The name of Par is of Celtic origin that was first turned into Latin and, as the centuries flew by, it became Parre and that, for some scholars, means luogo alto or high area, while for others it is campo grande or large field. After the chance discovery of 1883 and the digs between 1983 and 1994, it became thought of as “a symbolic site of the alpine world” and the hypothesis seemed to have been consolidated that Parre is Parra the ‘oppidum Orobiorum’ recalled by Plinio in his Naturalis Historia, with reference to a Passo di Catone. In fact, on the fluvial terrace over Ponte Nossa there was, until the end of the Bronze Age, an inhabited settlement that continued to be so until the late Roman period. The Villa de Parre rural inhabited area was mentioned in a document of 928.

Once the necessary emancipation had been completed at the end of the 12th century, the municipality was instituted and governed by two consuls. After having been subjected to the consequences of the civil war and the alternation of the various rules, the upper Valle Seriana, of which Parre has always been a part, sent its representatives to Venice to declare the valley’s to His Serene Highness and to request help and protection. The domination of the Republic of Venice, characterised by the conservation of the institutions already in operation, ended in 1797 with the arrival of the French troops. Neither the subsequent Austrian domination nor the events of the Risorgimento have ever upset the people of Parre much, as they have always shown a “generally quiet public spirit”.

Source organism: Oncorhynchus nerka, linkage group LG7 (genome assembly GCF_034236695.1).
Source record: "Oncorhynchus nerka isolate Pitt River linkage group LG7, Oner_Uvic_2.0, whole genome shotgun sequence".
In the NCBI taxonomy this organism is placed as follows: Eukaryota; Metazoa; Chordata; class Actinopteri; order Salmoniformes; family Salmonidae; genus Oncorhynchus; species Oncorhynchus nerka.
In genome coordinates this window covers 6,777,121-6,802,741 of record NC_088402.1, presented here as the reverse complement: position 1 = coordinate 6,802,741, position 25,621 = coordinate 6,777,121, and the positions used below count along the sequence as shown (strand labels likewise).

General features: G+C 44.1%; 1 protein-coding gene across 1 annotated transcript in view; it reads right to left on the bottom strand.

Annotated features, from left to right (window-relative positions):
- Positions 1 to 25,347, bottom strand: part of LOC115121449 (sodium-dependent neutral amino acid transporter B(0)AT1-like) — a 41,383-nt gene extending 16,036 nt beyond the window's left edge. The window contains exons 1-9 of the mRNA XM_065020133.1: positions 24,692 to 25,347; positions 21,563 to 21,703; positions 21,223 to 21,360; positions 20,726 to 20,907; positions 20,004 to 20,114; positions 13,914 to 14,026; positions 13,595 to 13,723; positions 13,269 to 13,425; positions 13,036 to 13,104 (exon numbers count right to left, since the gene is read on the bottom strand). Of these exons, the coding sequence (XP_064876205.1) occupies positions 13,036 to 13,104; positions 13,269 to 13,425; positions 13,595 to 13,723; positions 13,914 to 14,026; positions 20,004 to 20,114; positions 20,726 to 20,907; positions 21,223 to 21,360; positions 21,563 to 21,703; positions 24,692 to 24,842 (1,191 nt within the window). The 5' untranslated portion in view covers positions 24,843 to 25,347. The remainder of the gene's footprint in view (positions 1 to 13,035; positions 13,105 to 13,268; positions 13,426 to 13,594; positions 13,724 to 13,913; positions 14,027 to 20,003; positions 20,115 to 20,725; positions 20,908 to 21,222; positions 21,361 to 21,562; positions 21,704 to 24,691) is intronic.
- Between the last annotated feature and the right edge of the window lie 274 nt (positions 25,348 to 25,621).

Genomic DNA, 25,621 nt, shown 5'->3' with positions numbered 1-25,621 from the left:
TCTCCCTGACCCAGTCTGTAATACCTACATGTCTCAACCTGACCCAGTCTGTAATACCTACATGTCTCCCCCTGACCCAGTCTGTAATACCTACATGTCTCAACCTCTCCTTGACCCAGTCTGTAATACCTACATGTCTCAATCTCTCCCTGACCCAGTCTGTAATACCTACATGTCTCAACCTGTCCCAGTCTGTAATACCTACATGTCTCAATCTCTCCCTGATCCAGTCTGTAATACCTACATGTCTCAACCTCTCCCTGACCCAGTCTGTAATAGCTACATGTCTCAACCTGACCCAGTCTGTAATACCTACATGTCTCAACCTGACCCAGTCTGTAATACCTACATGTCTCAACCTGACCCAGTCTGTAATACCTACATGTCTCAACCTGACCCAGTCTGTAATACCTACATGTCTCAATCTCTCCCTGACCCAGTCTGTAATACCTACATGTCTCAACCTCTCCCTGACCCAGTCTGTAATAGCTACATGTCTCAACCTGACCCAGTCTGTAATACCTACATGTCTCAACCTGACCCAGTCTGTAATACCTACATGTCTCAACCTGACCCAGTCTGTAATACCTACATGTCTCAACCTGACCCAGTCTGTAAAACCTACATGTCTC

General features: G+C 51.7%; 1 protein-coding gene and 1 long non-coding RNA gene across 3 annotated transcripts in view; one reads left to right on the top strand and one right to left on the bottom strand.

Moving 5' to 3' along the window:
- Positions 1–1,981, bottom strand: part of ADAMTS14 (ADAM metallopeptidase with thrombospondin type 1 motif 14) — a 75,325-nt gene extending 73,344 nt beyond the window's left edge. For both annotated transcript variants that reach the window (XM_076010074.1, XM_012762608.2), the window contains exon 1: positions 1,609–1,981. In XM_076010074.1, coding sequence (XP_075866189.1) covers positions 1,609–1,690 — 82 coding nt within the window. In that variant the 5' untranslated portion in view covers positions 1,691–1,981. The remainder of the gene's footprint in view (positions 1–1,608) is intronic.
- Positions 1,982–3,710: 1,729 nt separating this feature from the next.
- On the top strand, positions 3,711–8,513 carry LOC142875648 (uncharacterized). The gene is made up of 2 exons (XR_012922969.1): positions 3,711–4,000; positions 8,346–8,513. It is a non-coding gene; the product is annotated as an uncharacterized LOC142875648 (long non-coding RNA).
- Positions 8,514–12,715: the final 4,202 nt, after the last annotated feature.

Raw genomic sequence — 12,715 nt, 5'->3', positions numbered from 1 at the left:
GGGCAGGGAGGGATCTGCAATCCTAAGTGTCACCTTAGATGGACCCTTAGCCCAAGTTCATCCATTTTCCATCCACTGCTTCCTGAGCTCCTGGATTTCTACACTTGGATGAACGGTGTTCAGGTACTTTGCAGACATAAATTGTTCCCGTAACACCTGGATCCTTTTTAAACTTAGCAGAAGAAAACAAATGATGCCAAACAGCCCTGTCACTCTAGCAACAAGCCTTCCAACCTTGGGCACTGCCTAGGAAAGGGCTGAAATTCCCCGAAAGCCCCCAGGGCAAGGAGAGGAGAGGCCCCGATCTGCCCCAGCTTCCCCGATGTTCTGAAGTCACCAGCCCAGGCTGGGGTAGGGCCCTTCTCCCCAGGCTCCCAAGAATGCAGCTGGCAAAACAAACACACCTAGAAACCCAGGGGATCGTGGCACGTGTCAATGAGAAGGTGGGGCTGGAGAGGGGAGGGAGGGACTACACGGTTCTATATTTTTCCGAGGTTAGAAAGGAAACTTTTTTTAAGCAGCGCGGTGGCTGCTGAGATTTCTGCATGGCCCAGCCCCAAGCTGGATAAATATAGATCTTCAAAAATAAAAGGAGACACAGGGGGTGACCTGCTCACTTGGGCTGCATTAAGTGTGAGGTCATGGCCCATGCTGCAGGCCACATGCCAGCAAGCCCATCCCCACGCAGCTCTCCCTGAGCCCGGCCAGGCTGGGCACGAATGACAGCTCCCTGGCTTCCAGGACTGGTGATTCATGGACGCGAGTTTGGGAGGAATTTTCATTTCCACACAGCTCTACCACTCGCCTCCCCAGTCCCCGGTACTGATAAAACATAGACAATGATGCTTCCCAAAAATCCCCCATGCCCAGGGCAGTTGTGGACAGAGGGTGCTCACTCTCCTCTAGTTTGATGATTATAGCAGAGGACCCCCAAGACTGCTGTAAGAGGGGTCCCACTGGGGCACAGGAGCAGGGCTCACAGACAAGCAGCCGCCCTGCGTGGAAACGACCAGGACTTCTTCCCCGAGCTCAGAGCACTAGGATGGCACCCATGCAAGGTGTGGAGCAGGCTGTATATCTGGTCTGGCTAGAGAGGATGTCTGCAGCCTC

For centuries, Parre was an area of farmers and shepherds, who took the flocks to Oltrepò Pavese and Piedmont in the winter and roamed the Valtellina and Poschiave valleys with them in the summer, after which they supplied wool to Gandino and various other wool mills of the valley. The village has retained its division into two distinct residential areas intact, lower Parre (Par sota in the Bergamascan dialect) and upper Parre (Par sura) and has expanded, to take in almost all the hamlets such as Agher, Costa Erta, Campella and Valzella, which were once embroiled in agriculture. Picturesque traces of this distant past still remain in the form of old houses with strong stone walls, attractive balconies, windows, pillars and arches, like the Cominelli House in lower Parre, home of the Barons Belleboni, who became the Princes Von Paar in Austria; or those next to the Arch of St. Cristoforo or in Via Tiraboschi.

But the most relevant artistic treasures are kept in the churches – the parish dedicated to S. Pietro and the small church of St. Rocco, Enchanting due to their environment and the view are the 16th – 18th century Orotorio SS. Trinità on Mount Cusen and that of the 17th century S. Antonio on Mount Alino.

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